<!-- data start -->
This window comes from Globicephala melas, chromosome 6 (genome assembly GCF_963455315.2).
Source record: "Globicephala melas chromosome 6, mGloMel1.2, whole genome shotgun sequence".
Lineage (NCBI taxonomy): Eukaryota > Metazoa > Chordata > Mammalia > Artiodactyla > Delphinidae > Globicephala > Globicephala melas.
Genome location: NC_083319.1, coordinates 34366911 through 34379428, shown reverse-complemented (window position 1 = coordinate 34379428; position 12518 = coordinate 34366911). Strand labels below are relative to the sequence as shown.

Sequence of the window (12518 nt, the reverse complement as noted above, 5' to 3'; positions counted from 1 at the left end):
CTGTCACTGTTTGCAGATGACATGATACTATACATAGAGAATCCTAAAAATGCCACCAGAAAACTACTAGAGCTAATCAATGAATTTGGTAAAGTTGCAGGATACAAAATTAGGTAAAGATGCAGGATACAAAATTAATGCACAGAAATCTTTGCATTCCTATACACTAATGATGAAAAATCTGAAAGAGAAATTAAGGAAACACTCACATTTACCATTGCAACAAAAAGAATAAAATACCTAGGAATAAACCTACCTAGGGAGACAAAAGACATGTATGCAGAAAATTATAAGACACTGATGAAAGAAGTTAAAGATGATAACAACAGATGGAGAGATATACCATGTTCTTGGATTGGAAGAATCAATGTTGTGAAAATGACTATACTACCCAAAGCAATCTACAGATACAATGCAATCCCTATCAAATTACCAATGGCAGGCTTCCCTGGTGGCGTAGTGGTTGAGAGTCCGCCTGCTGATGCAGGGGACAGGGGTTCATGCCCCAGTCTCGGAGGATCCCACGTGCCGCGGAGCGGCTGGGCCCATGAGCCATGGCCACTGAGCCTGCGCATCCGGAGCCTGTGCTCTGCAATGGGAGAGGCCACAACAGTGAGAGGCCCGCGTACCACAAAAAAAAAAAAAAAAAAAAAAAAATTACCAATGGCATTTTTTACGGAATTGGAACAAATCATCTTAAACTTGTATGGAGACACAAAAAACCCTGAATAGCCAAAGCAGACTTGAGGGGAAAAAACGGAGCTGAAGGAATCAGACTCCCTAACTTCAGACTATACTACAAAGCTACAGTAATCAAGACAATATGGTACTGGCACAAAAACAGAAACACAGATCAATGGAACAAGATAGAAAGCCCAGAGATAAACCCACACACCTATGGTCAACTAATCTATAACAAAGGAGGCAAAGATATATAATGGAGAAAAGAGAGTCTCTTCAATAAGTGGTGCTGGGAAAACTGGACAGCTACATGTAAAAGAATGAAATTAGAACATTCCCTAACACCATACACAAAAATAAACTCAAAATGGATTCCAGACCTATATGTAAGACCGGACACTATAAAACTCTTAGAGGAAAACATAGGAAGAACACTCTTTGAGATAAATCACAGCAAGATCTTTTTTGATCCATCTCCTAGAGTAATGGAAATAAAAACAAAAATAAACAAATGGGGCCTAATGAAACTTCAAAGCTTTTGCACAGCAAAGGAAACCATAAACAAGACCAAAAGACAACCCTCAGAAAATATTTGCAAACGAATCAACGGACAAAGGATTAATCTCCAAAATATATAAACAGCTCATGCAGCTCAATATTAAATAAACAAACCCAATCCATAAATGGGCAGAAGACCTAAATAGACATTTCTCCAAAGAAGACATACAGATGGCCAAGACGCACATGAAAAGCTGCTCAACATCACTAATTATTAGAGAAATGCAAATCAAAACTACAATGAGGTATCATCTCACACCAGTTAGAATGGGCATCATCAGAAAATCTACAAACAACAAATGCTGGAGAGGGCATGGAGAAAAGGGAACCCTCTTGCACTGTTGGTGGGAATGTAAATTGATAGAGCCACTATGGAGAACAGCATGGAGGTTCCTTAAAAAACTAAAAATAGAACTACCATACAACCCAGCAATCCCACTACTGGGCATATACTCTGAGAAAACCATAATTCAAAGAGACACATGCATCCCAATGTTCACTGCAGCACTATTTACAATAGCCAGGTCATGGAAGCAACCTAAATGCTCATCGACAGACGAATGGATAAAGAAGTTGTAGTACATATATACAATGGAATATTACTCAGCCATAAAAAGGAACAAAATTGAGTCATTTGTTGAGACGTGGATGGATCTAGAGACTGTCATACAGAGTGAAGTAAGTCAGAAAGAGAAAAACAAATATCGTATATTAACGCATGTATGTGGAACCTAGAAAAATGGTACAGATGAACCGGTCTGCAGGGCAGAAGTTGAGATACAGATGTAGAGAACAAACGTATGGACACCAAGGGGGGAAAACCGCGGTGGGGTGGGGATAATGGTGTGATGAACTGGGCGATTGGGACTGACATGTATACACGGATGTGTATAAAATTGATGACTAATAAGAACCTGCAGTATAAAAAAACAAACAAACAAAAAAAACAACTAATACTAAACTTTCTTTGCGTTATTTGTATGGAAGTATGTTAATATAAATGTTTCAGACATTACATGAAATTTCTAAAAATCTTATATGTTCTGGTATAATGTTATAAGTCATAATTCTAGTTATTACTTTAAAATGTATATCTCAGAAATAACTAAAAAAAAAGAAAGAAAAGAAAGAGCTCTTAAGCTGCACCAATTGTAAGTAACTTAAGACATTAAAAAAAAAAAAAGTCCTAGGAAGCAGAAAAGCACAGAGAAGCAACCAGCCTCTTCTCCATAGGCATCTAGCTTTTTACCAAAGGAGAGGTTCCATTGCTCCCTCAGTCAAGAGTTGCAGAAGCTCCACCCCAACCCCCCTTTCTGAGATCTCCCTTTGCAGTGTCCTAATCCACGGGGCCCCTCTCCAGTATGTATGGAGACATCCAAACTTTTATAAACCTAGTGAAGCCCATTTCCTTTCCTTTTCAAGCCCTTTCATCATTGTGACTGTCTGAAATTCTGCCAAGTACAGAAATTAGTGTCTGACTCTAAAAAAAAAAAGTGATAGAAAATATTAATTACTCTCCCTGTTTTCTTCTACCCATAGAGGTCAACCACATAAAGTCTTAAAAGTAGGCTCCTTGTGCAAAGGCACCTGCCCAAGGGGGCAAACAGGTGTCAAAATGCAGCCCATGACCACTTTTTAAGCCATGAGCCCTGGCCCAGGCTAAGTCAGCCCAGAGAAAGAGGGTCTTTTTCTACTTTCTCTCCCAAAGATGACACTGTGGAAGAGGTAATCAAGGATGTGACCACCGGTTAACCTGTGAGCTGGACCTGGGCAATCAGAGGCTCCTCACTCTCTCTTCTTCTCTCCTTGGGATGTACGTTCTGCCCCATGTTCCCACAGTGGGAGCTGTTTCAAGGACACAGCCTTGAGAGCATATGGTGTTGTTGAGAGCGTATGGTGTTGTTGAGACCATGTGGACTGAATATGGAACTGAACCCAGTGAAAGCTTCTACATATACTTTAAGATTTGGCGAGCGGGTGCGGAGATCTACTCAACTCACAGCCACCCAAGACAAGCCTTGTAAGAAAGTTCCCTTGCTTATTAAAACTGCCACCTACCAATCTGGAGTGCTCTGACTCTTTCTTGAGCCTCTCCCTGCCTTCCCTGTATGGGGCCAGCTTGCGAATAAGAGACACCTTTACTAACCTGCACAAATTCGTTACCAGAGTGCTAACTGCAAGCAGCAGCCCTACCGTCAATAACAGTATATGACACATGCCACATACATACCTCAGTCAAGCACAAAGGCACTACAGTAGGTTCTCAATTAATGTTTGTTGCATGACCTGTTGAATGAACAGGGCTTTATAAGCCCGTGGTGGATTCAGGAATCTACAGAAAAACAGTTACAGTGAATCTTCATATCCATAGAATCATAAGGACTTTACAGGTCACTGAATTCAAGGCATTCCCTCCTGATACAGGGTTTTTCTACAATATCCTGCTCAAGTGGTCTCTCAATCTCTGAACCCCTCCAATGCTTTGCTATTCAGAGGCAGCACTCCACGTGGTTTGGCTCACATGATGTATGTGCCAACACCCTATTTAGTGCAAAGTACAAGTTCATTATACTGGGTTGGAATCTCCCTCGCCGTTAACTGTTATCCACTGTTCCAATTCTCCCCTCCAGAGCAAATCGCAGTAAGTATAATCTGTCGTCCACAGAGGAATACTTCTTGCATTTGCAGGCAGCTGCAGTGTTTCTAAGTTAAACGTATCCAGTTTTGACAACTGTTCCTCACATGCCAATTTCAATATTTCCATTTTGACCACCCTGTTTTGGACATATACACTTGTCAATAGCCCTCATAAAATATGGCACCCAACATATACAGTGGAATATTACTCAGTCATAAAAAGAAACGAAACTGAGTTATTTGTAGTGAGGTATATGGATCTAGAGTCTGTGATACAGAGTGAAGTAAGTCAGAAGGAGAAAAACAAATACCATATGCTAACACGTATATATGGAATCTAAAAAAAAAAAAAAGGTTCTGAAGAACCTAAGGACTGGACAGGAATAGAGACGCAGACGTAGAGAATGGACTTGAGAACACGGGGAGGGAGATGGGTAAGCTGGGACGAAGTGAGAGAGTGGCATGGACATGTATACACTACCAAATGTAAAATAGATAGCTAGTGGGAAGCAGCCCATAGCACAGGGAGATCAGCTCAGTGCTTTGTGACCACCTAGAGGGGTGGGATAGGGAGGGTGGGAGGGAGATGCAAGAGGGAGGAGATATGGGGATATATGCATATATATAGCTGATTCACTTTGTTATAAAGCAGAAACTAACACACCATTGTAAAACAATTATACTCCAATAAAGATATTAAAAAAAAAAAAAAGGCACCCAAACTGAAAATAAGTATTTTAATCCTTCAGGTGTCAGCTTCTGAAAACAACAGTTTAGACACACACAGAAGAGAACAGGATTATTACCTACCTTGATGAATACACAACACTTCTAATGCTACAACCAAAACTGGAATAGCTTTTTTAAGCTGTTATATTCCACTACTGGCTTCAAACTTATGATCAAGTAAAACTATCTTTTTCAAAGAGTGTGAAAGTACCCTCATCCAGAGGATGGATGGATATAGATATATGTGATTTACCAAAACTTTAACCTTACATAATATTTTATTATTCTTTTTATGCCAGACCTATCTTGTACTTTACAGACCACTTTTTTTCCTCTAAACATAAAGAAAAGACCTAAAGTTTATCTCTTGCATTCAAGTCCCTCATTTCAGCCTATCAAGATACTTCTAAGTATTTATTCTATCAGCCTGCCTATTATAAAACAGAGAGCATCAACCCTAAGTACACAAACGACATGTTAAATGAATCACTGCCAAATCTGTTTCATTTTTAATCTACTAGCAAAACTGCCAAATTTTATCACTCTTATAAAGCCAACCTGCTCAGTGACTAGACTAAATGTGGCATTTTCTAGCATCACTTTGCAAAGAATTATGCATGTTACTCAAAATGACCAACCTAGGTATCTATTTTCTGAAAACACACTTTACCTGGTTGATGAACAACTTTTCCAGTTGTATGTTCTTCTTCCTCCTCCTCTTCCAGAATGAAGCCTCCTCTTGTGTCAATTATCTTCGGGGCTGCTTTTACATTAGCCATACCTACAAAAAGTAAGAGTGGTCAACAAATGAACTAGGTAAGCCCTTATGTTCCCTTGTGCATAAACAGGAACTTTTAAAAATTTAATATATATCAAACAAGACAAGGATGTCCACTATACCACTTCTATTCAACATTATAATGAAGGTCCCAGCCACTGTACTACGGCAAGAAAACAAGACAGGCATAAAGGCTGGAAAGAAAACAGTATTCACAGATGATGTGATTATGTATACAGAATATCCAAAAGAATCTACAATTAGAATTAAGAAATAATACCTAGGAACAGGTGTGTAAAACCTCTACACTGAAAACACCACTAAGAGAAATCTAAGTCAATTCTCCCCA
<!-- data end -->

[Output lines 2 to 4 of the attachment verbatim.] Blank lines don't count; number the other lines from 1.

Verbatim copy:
Source record: "Globicephala melas chromosome 6, mGloMel1.2, whole genome shotgun sequence".
Lineage (NCBI taxonomy): Eukaryota > Metazoa > Chordata > Mammalia > Artiodactyla > Delphinidae > Globicephala > Globicephala melas.
Genome location: NC_083319.1, coordinates 34366911 through 34379428, shown reverse-complemented (window position 1 = coordinate 34379428; position 12518 = coordinate 34366911). Strand labels below are relative to the sequence as shown.